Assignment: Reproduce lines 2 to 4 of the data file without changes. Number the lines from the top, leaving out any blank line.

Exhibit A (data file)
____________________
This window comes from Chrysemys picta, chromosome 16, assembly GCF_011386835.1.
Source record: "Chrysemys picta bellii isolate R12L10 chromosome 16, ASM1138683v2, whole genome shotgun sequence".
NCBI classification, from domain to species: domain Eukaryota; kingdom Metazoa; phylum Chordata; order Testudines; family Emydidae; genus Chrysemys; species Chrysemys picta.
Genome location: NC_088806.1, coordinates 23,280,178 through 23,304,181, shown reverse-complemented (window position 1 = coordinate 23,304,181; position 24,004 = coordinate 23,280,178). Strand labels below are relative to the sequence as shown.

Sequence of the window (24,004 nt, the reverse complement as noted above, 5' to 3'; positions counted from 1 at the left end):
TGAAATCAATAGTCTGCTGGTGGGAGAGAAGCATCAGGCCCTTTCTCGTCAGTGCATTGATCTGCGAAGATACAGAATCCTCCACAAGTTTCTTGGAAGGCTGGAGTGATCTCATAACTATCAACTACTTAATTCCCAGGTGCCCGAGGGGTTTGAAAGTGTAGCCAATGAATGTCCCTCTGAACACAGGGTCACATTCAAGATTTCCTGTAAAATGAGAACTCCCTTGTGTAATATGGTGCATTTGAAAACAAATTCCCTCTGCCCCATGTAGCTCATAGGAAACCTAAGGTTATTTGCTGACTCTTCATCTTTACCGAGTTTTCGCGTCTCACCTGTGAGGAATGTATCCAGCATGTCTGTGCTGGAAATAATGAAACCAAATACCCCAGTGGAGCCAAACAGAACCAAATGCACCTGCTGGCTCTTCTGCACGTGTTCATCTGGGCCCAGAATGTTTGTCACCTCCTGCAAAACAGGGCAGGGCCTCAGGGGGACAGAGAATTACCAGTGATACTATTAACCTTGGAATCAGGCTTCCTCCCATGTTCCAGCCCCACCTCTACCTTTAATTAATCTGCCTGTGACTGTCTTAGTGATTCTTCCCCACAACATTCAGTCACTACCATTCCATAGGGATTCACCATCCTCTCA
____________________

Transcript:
Source record: "Chrysemys picta bellii isolate R12L10 chromosome 16, ASM1138683v2, whole genome shotgun sequence".
NCBI classification, from domain to species: domain Eukaryota; kingdom Metazoa; phylum Chordata; order Testudines; family Emydidae; genus Chrysemys; species Chrysemys picta.
Genome location: NC_088806.1, coordinates 23,280,178 through 23,304,181, shown reverse-complemented (window position 1 = coordinate 23,304,181; position 24,004 = coordinate 23,280,178). Strand labels below are relative to the sequence as shown.